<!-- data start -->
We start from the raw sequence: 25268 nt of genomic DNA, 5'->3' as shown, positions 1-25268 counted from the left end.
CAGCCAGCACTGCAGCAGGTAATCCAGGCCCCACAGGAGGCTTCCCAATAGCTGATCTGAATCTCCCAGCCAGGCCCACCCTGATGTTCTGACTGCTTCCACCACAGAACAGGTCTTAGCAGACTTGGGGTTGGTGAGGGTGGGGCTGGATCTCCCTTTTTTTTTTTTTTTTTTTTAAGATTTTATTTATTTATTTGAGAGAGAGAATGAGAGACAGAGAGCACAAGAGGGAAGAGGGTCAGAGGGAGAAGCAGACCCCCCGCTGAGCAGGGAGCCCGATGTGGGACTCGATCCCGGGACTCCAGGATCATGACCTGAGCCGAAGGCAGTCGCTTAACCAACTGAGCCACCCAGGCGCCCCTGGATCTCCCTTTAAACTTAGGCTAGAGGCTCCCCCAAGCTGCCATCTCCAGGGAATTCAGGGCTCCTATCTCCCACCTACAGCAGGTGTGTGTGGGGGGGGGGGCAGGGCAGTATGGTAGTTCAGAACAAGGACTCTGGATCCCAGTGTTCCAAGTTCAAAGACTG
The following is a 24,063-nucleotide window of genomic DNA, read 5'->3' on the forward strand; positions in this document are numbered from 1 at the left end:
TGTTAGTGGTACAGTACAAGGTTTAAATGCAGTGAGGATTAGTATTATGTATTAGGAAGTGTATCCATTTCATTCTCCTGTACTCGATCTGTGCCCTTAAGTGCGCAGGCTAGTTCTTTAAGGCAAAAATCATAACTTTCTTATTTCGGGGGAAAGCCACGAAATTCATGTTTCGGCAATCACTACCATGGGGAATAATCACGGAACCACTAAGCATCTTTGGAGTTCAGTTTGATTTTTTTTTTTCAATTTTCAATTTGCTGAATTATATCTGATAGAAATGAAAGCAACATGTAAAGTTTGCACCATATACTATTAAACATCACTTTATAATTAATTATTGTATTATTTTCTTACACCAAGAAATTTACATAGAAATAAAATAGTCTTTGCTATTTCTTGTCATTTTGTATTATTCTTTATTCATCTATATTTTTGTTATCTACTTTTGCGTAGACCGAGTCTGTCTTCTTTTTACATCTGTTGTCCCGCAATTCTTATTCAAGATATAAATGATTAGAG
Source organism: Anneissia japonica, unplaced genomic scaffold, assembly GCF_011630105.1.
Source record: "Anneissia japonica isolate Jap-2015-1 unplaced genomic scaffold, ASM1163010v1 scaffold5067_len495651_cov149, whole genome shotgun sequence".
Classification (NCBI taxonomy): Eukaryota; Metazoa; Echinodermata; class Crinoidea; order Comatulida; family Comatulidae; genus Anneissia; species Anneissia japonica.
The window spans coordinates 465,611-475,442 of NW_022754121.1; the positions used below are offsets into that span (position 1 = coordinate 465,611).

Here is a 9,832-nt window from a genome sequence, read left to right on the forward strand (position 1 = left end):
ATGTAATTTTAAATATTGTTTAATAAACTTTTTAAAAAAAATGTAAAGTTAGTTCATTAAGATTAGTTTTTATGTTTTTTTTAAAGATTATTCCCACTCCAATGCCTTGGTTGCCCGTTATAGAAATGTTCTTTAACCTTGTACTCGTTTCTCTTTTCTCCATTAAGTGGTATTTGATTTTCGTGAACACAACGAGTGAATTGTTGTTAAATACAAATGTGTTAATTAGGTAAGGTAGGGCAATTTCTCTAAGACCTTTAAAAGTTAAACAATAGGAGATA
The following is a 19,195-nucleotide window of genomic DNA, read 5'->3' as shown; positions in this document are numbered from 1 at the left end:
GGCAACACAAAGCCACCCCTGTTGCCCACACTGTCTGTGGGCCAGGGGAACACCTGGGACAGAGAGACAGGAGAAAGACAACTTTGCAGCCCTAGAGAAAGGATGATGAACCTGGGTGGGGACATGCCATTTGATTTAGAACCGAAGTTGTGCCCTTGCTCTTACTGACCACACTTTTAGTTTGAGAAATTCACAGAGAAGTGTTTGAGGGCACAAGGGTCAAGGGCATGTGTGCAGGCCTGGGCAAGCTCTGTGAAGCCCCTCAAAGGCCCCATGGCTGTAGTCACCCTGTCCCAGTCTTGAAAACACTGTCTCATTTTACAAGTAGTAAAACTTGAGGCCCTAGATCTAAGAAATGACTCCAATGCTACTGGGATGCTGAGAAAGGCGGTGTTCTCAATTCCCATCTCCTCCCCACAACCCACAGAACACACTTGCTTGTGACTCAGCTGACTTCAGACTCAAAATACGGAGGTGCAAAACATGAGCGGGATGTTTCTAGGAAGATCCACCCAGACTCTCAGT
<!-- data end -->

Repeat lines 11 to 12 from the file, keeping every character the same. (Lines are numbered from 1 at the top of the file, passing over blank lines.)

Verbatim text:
The following is a 19,195-nucleotide window of genomic DNA, read 5'->3' as shown; positions in this document are numbered from 1 at the left end:
GGCAACACAAAGCCACCCCTGTTGCCCACACTGTCTGTGGGCCAGGGGAACACCTGGGACAGAGAGACAGGAGAAAGACAACTTTGCAGCCCTAGAGAAAGGATGATGAACCTGGGTGGGGACATGCCATTTGATTTAGAACCGAAGTTGTGCCCTTGCTCTTACTGACCACACTTTTAGTTTGAGAAATTCACAGAGAAGTGTTTGAGGGCACAAGGGTCAAGGGCATGTGTGCAGGCCTGGGCAAGCTCTGTGAAGCCCCTCAAAGGCCCCATGGCTGTAGTCACCCTGTCCCAGTCTTGAAAACACTGTCTCATTTTACAAGTAGTAAAACTTGAGGCCCTAGATCTAAGAAATGACTCCAATGCTACTGGGATGCTGAGAAAGGCGGTGTTCTCAATTCCCATCTCCTCCCCACAACCCACAGAACACACTTGCTTGTGACTCAGCTGACTTCAGACTCAAAATACGGAGGTGCAAAACATGAGCGGGATGTTTCTAGGAAGATCCACCCAGACTCTCAGT